Debtor pays in continuously during the loan term
Taking out a repayment-free loan is basically a kind of special feature among building loans and can be advantageous for one or the other developer: during the term, the borrower only pays interest back to the lending bank; the loan itself is not repaid during the term.
The loan amount is only repaid at the end of the term, in an ad hoc payment. In practice, it is therefore often necessary to take out capital-forming life insurance in parallel with the financing and into which the debtor pays in continuously during the loan term – if the loan contract expires, the life insurance should also be paid out.
The interest on the borrowed loan remains constant throughout the entire term – this is why such financing methods have made sense in the past for landlords in particular, since they were able to claim the costs of the financing, which naturally includes the interest, for tax purposes. However, this tax-saving model has now lost some of its attractiveness, since life insurance income can only be collected in half tax-free.
How attractive is a repayment-free loan?
Borrowers should consider a few things before taking out such a loan, such as how high the tax losses from leasing or renting are. Then you have to check whether you have sufficient financial resources, for example from your income, to be able to offset the tax losses. Caution: German tax law provides that only a limited amount of losses that result from one type of income are offset against profits from other types of income.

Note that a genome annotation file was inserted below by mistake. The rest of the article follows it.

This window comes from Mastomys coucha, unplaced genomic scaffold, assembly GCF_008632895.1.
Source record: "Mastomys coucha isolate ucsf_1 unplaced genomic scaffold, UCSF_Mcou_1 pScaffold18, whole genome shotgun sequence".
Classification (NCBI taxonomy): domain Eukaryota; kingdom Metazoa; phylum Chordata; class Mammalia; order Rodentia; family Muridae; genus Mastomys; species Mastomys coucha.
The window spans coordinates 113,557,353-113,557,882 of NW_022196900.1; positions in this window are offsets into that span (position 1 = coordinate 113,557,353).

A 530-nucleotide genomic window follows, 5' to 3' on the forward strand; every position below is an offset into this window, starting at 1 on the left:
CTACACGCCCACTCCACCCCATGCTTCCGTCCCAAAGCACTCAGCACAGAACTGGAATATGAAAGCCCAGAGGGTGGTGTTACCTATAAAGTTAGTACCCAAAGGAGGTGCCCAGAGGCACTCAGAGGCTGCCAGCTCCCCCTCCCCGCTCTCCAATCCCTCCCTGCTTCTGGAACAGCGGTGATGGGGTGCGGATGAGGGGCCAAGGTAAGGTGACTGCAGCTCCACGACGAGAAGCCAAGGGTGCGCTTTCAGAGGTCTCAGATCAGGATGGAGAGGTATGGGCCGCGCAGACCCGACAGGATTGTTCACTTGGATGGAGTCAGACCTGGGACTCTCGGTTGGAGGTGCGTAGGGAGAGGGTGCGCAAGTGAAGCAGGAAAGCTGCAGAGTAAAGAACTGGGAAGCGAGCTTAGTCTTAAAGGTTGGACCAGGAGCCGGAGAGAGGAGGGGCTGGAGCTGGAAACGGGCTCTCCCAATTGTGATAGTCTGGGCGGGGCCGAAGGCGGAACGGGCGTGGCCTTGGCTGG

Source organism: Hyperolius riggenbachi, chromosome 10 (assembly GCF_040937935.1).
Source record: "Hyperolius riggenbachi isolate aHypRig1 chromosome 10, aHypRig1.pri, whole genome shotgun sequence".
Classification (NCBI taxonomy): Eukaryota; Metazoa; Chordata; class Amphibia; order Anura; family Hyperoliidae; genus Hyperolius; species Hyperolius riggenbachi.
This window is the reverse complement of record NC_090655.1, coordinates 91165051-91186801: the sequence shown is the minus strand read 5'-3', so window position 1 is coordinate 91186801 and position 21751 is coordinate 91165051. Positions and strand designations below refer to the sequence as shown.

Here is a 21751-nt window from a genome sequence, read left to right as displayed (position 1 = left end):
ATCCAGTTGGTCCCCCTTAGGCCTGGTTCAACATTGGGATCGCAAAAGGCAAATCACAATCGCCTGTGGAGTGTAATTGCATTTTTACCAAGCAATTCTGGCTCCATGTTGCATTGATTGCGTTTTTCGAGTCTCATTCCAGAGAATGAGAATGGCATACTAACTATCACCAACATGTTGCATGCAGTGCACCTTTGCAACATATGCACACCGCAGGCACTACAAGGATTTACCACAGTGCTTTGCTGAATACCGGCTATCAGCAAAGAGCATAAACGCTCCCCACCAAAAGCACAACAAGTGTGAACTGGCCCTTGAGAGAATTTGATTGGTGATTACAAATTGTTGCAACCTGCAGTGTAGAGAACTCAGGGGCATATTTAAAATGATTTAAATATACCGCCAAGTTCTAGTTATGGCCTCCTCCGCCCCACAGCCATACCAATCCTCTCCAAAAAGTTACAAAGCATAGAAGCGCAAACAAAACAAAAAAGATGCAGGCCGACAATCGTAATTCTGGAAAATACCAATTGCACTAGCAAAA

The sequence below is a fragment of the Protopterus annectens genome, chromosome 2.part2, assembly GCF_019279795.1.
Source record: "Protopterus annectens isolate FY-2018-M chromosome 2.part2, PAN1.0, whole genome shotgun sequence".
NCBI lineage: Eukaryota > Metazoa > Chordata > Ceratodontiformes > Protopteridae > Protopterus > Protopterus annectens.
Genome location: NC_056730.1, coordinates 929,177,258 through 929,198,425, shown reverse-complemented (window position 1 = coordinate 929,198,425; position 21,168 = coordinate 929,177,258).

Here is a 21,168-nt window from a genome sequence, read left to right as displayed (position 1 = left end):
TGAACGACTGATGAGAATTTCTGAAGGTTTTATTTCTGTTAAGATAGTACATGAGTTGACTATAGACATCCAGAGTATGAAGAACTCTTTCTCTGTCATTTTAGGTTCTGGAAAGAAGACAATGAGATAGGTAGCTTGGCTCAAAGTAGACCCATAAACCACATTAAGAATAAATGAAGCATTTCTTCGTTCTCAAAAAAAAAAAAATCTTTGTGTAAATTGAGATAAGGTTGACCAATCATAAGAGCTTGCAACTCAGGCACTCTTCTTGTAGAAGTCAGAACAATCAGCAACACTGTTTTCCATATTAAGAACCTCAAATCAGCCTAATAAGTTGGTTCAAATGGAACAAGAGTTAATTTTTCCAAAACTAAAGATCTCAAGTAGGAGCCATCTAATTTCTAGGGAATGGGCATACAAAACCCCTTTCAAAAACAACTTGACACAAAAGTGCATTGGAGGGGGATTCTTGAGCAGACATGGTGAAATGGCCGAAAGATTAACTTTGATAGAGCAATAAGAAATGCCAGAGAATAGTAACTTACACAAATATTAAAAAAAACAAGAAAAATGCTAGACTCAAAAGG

It must therefore be checked accordingly, depending on which income is affected, to what extent there are limits to the loss statement to be made, which result from the German tax law
It is not absolutely necessary for life insurance to be taken out – however, other collateral must then be available to a sufficient extent. Even though the attractiveness of the repayment-free loan for rented properties has decreased, it is still interesting and can be included in the real estate financing, ideally after the tax adviser’s opinion.